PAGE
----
The view from the top of Richmond Hill is one of the most famous in greater London. From a shady tree-lined road, a balcony called the Terrace underlines the scene. Below, the River Thames gently meanders through a patchwork of open land. Left of the river are Petersham Meadows, one of the few places in the capital where cattle still graze. On the opposite bank, the low-lying Middlesex plains meet the high-flying planes of Heathrow. In the middle of the scene, Glover’s Island sits in the river like a cherry on a cake.
In summer the area becomes a carpet of greenery, in autumn the trees a blaze of reds and oranges. Even on a grey morning, dog walkers pause and cyclists stop to take photos on their phones. People have been drawn here for generations, including artists Sir Joshua Reynolds and JMW Turner. The view is justly famous for its beauty. And for being the only one in Britain specifically protected by an Act of Parliament. A plaque on the Terrace records the people and groups who helped to preserve ‘the rural tranquillity of this celebrated view’.
The story behind it, however, is far from tranquil. By the 1890s, Richmond Hill was a very desirable place to live. Besides the view, the area offered a calming retreat and easy escape from a rapidly industrialised London. Some local landowners hoped to profit. The grounds of Marble Hill House, one of several Georgian villas beside the river, almost became a housing estate. Glover’s Island was put on sale twice. The owner, Thames waterman Joseph Glover, caused a scandal when he suggested advertisers could put a giant billboard on it.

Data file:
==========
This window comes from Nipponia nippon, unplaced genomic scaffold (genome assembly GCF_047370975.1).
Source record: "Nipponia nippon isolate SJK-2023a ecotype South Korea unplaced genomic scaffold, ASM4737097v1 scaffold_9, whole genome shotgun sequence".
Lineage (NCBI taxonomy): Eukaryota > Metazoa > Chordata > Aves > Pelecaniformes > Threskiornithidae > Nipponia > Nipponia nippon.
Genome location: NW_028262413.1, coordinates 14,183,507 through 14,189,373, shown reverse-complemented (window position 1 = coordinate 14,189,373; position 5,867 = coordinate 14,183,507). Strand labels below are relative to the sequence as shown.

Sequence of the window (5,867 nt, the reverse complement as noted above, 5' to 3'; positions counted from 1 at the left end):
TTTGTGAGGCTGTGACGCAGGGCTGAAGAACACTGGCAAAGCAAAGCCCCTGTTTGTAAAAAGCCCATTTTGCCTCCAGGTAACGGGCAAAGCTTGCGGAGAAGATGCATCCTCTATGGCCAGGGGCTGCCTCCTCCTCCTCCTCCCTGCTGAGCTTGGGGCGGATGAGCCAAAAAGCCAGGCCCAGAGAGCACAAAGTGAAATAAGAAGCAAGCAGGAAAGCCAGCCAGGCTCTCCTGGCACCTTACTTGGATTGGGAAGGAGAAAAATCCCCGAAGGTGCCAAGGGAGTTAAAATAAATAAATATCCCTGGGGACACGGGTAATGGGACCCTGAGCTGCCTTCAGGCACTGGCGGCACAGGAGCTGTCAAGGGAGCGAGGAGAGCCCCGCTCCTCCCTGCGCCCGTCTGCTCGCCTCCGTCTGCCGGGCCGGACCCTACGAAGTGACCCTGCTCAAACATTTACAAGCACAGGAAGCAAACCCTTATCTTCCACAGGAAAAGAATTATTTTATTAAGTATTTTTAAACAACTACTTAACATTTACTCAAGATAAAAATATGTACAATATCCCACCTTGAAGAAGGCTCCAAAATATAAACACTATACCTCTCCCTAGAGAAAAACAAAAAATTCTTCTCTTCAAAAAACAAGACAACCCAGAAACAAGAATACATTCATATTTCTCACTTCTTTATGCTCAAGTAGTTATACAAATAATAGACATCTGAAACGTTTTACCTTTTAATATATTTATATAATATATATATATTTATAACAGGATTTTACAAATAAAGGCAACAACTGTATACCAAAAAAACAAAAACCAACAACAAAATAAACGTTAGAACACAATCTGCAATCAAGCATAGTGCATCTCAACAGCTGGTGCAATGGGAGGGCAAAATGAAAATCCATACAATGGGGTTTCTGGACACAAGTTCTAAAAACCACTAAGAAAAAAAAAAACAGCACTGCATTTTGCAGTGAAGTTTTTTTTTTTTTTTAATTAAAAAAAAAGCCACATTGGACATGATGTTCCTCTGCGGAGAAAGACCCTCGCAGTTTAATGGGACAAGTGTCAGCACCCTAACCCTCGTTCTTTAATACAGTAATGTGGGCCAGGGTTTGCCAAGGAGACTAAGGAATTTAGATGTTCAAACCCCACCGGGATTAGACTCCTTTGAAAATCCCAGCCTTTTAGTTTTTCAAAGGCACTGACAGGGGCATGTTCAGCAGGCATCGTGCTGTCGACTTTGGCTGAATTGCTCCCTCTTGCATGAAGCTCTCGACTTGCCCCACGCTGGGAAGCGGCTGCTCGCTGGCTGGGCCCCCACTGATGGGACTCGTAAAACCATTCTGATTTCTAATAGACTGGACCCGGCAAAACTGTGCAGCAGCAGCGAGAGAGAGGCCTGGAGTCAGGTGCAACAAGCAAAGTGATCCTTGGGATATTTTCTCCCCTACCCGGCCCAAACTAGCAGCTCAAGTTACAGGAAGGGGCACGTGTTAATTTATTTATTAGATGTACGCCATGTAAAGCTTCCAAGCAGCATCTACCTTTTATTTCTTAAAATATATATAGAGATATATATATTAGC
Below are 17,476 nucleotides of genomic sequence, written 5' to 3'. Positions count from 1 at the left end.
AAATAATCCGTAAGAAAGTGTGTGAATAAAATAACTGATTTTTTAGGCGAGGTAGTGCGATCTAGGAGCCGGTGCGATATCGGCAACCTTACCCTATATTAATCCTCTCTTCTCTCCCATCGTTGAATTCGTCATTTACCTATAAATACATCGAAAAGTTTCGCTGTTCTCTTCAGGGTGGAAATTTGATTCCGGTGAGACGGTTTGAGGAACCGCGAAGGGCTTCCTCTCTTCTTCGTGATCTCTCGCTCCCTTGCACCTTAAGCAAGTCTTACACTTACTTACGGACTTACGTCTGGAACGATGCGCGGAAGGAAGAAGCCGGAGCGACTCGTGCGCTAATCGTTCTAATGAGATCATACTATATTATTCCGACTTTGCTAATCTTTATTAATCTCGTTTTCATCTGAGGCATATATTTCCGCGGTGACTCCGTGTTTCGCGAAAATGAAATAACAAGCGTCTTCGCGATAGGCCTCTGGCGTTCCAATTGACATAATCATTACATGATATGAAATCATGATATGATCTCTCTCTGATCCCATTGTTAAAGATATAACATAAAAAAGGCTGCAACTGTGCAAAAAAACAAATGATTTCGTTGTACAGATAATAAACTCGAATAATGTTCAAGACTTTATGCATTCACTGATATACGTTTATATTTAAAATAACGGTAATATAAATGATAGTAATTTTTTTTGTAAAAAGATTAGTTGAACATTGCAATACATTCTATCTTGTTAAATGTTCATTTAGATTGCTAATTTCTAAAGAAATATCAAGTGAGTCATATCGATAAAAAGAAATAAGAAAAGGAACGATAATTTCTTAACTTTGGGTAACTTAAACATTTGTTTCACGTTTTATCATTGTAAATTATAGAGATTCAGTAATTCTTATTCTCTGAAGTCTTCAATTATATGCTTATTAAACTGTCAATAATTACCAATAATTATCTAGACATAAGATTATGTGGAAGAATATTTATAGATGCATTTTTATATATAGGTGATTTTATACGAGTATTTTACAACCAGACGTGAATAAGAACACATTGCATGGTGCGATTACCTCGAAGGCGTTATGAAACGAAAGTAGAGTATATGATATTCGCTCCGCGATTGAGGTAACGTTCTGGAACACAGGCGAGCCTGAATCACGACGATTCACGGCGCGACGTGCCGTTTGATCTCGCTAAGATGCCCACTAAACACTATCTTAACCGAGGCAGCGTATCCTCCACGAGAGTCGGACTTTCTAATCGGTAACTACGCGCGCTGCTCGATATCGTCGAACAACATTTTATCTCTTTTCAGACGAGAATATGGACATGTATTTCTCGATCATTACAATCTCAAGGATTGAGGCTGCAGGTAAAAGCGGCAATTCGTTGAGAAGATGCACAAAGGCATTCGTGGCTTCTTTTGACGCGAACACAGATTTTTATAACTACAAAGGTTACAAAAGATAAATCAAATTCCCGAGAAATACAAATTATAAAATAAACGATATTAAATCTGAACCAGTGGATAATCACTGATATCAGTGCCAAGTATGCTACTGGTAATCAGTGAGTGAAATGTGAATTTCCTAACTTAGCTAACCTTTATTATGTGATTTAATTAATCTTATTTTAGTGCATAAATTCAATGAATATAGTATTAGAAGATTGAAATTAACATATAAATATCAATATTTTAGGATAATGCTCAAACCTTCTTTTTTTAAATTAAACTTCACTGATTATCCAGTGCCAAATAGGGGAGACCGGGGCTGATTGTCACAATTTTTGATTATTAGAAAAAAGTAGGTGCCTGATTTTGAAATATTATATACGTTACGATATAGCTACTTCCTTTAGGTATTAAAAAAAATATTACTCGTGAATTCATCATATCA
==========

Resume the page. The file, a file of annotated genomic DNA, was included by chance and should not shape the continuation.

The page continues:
The ongoing threat of development led in 1902 to the ‘Richmond, Ham and Petersham Open Spaces (Preservation of View) Act’. As the name suggests, the Act sought to protect the view from Richmond Hill. It was proposed by Lord Dysart, whose estate included Ham Fields, 200 acres near Petersham Meadows.
Ham Fields was Common Land and under ancient ‘Lammas’ rights locals could use them for farming. Lord Dysart wanted to stop this to preserve the land’s value. But abolishing Common Land was illegal. Instead, Ham Fields was included in the Open Spaces Act. If Parliament passed it, Ham Fields would no longer be Common Land. The farming rights would end.
Hansard recorded Parliament’s opposition to the Act. One MP argued the title ‘Open Spaces Act’ was ‘absolutely misleading’ and suggested it was a private enclosure to preserve Dysart’s estate. By abolishing Common Land, the Act would also break the law. Anxieties about development, however, meant that it passed. As such, when we admire the view from Richmond Hill today, we also see a green space protected by grey areas.
This was published in the July 2019 edition of Geographical magazine
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